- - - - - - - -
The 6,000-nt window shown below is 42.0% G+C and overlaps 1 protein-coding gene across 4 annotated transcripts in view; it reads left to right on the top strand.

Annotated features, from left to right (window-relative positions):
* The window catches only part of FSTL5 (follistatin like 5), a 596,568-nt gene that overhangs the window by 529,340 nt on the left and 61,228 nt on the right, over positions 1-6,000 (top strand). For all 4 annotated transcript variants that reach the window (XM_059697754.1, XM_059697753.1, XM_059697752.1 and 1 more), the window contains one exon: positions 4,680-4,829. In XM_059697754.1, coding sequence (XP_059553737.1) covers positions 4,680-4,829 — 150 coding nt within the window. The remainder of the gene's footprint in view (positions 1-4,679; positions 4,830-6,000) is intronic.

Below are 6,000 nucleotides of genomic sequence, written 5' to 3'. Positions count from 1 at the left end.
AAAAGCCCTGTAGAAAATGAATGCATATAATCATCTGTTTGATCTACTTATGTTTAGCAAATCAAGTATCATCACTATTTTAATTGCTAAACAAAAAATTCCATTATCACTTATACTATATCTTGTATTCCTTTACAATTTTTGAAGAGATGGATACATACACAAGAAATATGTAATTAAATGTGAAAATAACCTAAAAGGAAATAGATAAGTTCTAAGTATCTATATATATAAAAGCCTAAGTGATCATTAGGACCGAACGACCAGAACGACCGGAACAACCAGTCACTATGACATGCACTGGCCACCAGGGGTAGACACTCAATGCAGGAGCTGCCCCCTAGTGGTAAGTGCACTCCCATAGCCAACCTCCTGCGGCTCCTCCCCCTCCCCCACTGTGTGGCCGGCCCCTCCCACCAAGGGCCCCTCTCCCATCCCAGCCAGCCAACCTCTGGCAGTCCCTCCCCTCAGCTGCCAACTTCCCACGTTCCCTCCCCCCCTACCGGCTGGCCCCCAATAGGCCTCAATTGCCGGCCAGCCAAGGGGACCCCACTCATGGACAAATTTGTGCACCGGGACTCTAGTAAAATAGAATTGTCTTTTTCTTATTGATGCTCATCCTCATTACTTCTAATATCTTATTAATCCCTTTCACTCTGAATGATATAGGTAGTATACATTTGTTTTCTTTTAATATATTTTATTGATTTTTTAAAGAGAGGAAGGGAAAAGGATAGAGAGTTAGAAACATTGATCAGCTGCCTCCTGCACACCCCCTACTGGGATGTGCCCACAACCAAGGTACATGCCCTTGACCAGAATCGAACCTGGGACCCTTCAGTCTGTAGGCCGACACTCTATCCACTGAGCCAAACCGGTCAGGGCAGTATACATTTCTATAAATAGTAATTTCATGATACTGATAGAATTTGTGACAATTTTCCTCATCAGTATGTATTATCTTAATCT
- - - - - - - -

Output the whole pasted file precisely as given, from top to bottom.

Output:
The 6,000-nt window shown below is 42.0% G+C and overlaps 1 protein-coding gene across 4 annotated transcripts in view; it reads left to right on the top strand.

Annotated features, from left to right (window-relative positions):
* The window catches only part of FSTL5 (follistatin like 5), a 596,568-nt gene that overhangs the window by 529,340 nt on the left and 61,228 nt on the right, over positions 1-6,000 (top strand). For all 4 annotated transcript variants that reach the window (XM_059697754.1, XM_059697753.1, XM_059697752.1 and 1 more), the window contains one exon: positions 4,680-4,829. In XM_059697754.1, coding sequence (XP_059553737.1) covers positions 4,680-4,829 — 150 coding nt within the window. The remainder of the gene's footprint in view (positions 1-4,679; positions 4,830-6,000) is intronic.

Below are 6,000 nucleotides of genomic sequence, written 5' to 3'. Positions count from 1 at the left end.
AAAAGCCCTGTAGAAAATGAATGCATATAATCATCTGTTTGATCTACTTATGTTTAGCAAATCAAGTATCATCACTATTTTAATTGCTAAACAAAAAATTCCATTATCACTTATACTATATCTTGTATTCCTTTACAATTTTTGAAGAGATGGATACATACACAAGAAATATGTAATTAAATGTGAAAATAACCTAAAAGGAAATAGATAAGTTCTAAGTATCTATATATATAAAAGCCTAAGTGATCATTAGGACCGAACGACCAGAACGACCGGAACAACCAGTCACTATGACATGCACTGGCCACCAGGGGTAGACACTCAATGCAGGAGCTGCCCCCTAGTGGTAAGTGCACTCCCATAGCCAACCTCCTGCGGCTCCTCCCCCTCCCCCACTGTGTGGCCGGCCCCTCCCACCAAGGGCCCCTCTCCCATCCCAGCCAGCCAACCTCTGGCAGTCCCTCCCCTCAGCTGCCAACTTCCCACGTTCCCTCCCCCCCTACCGGCTGGCCCCCAATAGGCCTCAATTGCCGGCCAGCCAAGGGGACCCCACTCATGGACAAATTTGTGCACCGGGACTCTAGTAAAATAGAATTGTCTTTTTCTTATTGATGCTCATCCTCATTACTTCTAATATCTTATTAATCCCTTTCACTCTGAATGATATAGGTAGTATACATTTGTTTTCTTTTAATATATTTTATTGATTTTTTAAAGAGAGGAAGGGAAAAGGATAGAGAGTTAGAAACATTGATCAGCTGCCTCCTGCACACCCCCTACTGGGATGTGCCCACAACCAAGGTACATGCCCTTGACCAGAATCGAACCTGGGACCCTTCAGTCTGTAGGCCGACACTCTATCCACTGAGCCAAACCGGTCAGGGCAGTATACATTTCTATAAATAGTAATTTCATGATACTGATAGAATTTGTGACAATTTTCCTCATCAGTATGTATTATCTTAATCT